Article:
Office Christmas Party
Another reminder that allowing your cast to madly improvise instead of actually providing a coherent script with a scintilla of inherent logic often leads to…
Oskar Schindler would have been an easier man to understand if he'd been a conventional hero, fighting for his beliefs. The fact that he was flawed - a drinker, a gambler, a womanizer, driven by greed and a lust for high living - makes his life an enigma.
Here is a man who saw his chance at the beginning of World War II and moved to Nazi-occupied Poland to open a factory and employ Jews at starvation wages. His goal was to become a millionaire. By the end of the war, he had risked his life and spent his fortune to save those Jews and had defrauded the Nazis for months with a munitions factory that never produced a single usable shell.
Why did he change? What happened to turn him from a victimizer into a humanitarian? It is to the great credit of Steven Spielberg that his film "Schindler's List" does not even attempt to answer that question. Any possible answer would be too simple, an insult to the mystery of Schindler's life. The Holocaust was a vast evil engine set whirling by racism and madness. Schindler outsmarted it, in his own little corner of the war, but he seems to have had no plan, to have improvised out of impulses that remained unclear even to himself. In this movie, the best he has ever made, Spielberg treats the fact of the Holocaust and the miracle of Schindler's feat without the easy formulas of fiction.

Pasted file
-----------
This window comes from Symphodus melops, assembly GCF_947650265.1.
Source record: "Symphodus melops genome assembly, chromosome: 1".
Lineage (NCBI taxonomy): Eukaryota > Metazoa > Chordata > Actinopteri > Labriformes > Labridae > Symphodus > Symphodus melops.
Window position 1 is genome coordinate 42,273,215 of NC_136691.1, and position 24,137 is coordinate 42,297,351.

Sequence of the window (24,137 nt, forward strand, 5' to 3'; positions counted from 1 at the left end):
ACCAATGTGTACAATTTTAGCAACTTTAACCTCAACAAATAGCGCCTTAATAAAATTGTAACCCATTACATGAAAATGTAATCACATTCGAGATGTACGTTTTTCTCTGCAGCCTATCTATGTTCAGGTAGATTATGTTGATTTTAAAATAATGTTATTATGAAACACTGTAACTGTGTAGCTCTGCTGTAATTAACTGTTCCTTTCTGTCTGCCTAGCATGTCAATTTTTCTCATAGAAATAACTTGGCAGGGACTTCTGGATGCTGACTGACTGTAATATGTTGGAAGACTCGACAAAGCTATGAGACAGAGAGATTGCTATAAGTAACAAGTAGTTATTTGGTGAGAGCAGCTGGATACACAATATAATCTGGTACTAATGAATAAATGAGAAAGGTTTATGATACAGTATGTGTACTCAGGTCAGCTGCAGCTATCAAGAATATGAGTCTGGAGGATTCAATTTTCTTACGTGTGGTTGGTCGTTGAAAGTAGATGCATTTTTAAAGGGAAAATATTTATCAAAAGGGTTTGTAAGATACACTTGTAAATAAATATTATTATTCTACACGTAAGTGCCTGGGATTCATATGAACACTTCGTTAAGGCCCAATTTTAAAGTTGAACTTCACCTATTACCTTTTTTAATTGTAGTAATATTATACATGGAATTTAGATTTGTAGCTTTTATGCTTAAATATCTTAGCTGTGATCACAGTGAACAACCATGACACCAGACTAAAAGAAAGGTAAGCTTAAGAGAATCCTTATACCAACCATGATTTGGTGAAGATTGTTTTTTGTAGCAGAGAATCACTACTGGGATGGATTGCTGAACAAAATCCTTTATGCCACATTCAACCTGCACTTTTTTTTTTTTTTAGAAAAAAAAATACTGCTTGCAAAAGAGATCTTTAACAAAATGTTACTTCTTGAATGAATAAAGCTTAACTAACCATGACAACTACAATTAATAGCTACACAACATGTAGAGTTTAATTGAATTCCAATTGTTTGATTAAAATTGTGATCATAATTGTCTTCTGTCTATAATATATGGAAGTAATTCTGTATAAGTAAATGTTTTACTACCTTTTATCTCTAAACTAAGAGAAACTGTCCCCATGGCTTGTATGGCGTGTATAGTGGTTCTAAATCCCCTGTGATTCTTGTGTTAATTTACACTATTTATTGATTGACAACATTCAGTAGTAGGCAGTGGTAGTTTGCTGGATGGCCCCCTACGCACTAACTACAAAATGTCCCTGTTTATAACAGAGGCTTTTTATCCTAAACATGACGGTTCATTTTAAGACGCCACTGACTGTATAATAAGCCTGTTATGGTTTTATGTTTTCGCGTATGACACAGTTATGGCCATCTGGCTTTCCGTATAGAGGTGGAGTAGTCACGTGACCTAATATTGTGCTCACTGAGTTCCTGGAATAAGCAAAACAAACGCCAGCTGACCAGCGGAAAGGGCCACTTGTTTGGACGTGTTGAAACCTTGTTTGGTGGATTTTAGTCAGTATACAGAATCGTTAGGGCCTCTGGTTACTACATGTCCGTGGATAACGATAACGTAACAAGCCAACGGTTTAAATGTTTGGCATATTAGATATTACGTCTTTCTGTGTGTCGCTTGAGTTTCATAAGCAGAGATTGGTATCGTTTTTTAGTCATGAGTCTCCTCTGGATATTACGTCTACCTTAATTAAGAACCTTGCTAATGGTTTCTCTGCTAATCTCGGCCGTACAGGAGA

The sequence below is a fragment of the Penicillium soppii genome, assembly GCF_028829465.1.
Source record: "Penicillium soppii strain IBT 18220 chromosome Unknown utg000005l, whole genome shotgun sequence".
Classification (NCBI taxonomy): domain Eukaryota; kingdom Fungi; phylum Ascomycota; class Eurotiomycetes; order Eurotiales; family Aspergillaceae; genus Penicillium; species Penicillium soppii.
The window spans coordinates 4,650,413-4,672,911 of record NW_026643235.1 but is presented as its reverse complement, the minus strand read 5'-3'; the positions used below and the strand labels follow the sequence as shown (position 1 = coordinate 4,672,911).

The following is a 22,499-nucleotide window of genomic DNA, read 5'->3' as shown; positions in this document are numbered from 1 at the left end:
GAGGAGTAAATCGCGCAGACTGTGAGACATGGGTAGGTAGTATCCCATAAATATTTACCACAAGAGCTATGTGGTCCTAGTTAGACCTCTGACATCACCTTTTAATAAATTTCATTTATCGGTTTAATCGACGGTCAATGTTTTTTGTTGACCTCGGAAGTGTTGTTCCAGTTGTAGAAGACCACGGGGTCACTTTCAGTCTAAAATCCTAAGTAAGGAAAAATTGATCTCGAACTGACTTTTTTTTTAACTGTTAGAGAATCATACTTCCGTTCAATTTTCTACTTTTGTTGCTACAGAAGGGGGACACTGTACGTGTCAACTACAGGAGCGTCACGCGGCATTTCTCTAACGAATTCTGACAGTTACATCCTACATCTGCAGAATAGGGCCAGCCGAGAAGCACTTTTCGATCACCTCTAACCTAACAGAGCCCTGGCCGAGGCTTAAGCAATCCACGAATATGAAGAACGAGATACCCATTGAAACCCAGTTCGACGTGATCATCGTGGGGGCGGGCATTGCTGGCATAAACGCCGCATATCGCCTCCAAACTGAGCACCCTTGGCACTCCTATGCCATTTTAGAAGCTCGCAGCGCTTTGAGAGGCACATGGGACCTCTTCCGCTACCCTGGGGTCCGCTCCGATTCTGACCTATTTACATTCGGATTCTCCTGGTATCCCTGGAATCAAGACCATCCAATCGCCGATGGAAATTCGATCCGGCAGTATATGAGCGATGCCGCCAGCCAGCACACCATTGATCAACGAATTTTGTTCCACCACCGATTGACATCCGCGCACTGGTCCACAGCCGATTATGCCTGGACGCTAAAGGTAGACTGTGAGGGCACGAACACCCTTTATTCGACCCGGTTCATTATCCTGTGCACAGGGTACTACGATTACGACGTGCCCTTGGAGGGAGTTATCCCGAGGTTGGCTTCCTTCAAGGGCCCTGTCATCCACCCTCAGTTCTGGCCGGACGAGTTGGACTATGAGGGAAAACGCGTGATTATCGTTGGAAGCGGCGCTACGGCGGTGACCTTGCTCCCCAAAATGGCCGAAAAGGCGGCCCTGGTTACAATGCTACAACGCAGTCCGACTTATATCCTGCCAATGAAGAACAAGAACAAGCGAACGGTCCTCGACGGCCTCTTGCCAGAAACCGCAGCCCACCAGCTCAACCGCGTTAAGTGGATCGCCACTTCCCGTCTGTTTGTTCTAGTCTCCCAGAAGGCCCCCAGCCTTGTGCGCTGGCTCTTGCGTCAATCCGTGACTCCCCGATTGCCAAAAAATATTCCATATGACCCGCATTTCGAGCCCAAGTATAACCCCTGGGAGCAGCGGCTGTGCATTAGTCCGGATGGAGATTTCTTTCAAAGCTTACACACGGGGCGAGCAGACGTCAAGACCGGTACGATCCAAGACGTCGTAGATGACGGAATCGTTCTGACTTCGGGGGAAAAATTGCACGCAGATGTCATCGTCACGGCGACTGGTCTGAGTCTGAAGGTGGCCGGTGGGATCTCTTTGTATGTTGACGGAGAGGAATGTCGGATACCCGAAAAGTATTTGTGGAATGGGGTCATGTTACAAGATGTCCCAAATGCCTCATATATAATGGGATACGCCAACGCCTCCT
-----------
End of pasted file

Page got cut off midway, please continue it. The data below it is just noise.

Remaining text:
The movie is 184 minutes long, and like all great movies, it seems too short. It begins with Schindler (Liam Neeson), a tall, strong man with an intimidating physical presence. He dresses expensively and frequents nightclubs, buying caviar and champagne for Nazi officers and their girls, and he likes to get his picture taken with the top brass. He wears a Nazi party emblem proudly in his buttonhole. He has impeccable black market contacts, and he's able to find nylons, cigarettes, brandy: He is the right man to know. The authorities are happy to help him open a factory to build enameled cooking utensils that army kitchens can use. He is happy to hire Jews because their wages are lower, and Schindler will get richer that way.